I honed my squash cooking techniques years ago when I first started planning events for a living. I had two wonderful clients planning a big, beautiful outdoor wedding for their daughter on their sprawling, picturesque property. The father of the bride had an elaborate garden, raised, tiered beds all surrounded by a critter-proof cage. Every time I came out to meet with my clients, the FOB sent me home with huge sacks of squash and zucchini from his garden. I am not much of a gardener, but I do understand that well-tended squashes can produce like gangbusters in our climate and those who grow them are often looking for excuses to get rid of the bounty. I’ll admit, at the time I found all this a bit of a burden. I am not talking about one or two little squash. I am talking about large paper grocery sacks overflowing with large zucchini and several varieties of yellow squash. He was so sweet, and this was a big event to me, that I felt obligated to make use all that produce (I passed as much as I could off on my own family). Basically, I am too polite to accept the gift, then not cook with it. I took them a few loaves of zucchini bread, but by the look on the Mother of the Bride’s face, I could tell she’d her fill of that as well. So that summer, between weddings and parties, it was all squash, all the time.
My favorite way to eat yellow squash has always been in a good, old-fashioned creamy casserole. This is one of those dishes that people prefer “their way.” You know, “I make my squash casserole with…” But here is my version. I’ve added lots of fresh thyme, which grows beautifully in my small garden, mild Monterrey jack cheese and tangy sour cream. The buttery cracker topping is an oldy but a goody.
Summer Squash Casserole
2 pounds yellow summer crookneck squash
1 sweet yellow onion, preferably Vidalia
2 Tablespoons butter
2 Tablespoons olive oil
8 ounces Monterrey jack cheese, grated
1 cup (8-ounce container) sour cream
1 bunch fresh thyme leaves
2 Tablespoons chopped fresh parsley leaves
45 buttery round crackers, like Ritz, to make 2 cups crumbs
2 Tablespoons butter, melted
Wash and dry the squash and slice into rounds about ¼ inch thick. You can use a mandoline, or the slicing disk on a food processor (then you can switch disks to grate the cheese). Place the squash slices in a large sauté pan and add ¾ cup salted water. Cook the squash, covered, over medium-high heat until the squash is just tender, about 5 minutes. Drain the squash in the colander, shaking gently several times to remove as much water as possible.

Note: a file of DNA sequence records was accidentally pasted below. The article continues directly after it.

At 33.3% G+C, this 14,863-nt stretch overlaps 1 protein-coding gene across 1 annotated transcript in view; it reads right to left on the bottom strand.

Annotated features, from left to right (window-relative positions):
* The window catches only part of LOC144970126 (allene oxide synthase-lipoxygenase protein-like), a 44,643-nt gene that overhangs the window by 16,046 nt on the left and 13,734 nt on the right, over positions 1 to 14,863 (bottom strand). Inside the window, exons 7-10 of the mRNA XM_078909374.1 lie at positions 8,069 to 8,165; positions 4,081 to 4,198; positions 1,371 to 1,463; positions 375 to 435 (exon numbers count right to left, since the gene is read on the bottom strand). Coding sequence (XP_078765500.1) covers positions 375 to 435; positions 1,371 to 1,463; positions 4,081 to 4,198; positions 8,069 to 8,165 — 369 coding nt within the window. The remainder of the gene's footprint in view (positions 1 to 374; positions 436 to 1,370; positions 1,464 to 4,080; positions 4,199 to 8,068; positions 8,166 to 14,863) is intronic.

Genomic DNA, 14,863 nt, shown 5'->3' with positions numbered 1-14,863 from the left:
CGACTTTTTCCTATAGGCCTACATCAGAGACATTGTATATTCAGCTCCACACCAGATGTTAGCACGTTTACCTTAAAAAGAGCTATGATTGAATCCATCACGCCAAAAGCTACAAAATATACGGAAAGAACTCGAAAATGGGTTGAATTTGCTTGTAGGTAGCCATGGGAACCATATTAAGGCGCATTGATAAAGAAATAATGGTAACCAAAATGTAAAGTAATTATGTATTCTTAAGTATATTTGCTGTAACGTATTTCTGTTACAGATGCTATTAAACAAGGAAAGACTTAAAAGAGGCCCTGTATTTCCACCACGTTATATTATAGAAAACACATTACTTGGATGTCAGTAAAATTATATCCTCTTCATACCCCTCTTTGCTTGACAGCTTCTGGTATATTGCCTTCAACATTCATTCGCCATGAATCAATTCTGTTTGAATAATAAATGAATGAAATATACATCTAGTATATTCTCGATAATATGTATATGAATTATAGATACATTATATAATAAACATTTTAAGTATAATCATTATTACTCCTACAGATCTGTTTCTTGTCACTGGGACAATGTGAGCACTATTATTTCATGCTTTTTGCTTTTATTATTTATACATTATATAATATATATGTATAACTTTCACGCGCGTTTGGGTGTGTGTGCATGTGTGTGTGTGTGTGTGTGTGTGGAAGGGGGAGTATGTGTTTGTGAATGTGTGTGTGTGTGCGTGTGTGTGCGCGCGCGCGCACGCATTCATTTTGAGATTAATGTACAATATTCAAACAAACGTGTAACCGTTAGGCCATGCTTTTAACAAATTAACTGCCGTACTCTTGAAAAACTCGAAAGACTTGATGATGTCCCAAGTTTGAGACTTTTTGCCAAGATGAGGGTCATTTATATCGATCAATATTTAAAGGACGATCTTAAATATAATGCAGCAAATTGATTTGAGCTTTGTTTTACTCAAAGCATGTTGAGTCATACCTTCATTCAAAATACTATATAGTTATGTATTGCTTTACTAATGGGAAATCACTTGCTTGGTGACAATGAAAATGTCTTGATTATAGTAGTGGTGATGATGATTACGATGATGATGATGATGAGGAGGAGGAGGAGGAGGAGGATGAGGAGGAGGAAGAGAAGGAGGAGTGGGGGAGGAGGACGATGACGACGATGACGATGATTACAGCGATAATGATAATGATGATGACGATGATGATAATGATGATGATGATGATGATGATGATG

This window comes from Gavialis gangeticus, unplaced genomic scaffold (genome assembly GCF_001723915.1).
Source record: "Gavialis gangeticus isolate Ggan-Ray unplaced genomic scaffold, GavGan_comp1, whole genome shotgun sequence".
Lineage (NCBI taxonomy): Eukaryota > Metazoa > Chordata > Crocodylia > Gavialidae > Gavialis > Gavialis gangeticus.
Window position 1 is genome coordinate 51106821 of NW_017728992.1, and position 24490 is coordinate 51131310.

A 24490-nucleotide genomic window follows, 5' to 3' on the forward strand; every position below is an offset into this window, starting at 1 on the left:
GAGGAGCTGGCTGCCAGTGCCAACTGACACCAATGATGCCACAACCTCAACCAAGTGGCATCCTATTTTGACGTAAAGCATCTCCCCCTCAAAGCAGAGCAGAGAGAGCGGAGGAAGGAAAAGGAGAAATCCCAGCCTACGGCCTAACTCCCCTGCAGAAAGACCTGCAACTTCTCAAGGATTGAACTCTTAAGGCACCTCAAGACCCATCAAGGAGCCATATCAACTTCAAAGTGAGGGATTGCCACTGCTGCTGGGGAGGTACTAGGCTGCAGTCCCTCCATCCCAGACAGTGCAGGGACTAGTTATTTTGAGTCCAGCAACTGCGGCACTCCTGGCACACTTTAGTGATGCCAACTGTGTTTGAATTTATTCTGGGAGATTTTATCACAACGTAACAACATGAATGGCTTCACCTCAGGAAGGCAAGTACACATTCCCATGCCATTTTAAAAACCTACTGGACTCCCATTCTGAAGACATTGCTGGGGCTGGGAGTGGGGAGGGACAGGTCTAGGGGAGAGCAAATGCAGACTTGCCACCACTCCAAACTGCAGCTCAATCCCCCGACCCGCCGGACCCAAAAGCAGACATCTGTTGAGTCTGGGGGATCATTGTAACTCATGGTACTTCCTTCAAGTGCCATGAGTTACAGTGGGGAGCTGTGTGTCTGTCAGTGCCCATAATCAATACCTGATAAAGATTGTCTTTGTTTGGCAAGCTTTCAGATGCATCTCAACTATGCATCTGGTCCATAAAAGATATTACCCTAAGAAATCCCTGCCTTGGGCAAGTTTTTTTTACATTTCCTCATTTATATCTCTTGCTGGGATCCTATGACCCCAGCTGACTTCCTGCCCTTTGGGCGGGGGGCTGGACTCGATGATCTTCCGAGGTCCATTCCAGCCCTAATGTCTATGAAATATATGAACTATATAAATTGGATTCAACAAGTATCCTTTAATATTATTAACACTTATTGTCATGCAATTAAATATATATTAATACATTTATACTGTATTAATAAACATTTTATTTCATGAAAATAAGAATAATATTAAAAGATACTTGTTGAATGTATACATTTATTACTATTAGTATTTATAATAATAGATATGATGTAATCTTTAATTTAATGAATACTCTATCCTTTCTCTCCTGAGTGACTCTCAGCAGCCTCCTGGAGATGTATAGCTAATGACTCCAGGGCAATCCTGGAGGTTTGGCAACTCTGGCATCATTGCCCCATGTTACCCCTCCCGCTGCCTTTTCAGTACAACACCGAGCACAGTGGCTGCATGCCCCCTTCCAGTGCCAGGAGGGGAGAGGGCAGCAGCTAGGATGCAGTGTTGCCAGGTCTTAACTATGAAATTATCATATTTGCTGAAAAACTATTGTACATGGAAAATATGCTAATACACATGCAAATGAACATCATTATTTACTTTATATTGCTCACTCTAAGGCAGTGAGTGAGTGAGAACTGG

Dice the onion. Wipe out the sauté pan, then melt the butter with olive oil over medium heat. Add the onions and cook slowly until soft and translucent, stirring frequently. You want the onions to be glassy and soft, but not browned. Transfer the drained squash to a large bowl and add the cooked onion, stirring gently to combine. Leave to cool.
Preheat the oven to 375 degrees. Spray a 2 quart baking dish with nonstick spray.
Strip the thyme leaves from the stems and finely chop. In a small bowl, beat the eggs, add the sour cream and thyme leaves and stir until smooth. Season with salt and a liberal amount of pepper.
Drain any accumulated liquid from the squash and onions in the bowl and gently stir in ½ of the grated cheese. Stir in the sour cream mixture to coat the squash. Taste to see if you need anymore salt. Scrape the squash into the prepared baking dish and smooth the top. Sprinkle the remaining cheese evenly over the squash.
Place the crackers in a ziptop bag and crush very fine using a rolling pin or the heel of your hand. Mix the crumbs, chopped parsley and melted butter in a small bowl and stir to combine. Sprinkle the crumbs over the squash and spread out to evenly cover.
Cover the casserole loosely with foil and bake for 30 minutes, until it is golden brown, puffed and bubbling at the edges. Remove the foil in the last 10 minutes of baking to brown the crumbs. Serve immediately.
The unbaked casserole will keep covered in the fridge for up to a day.
Serves 6 – 8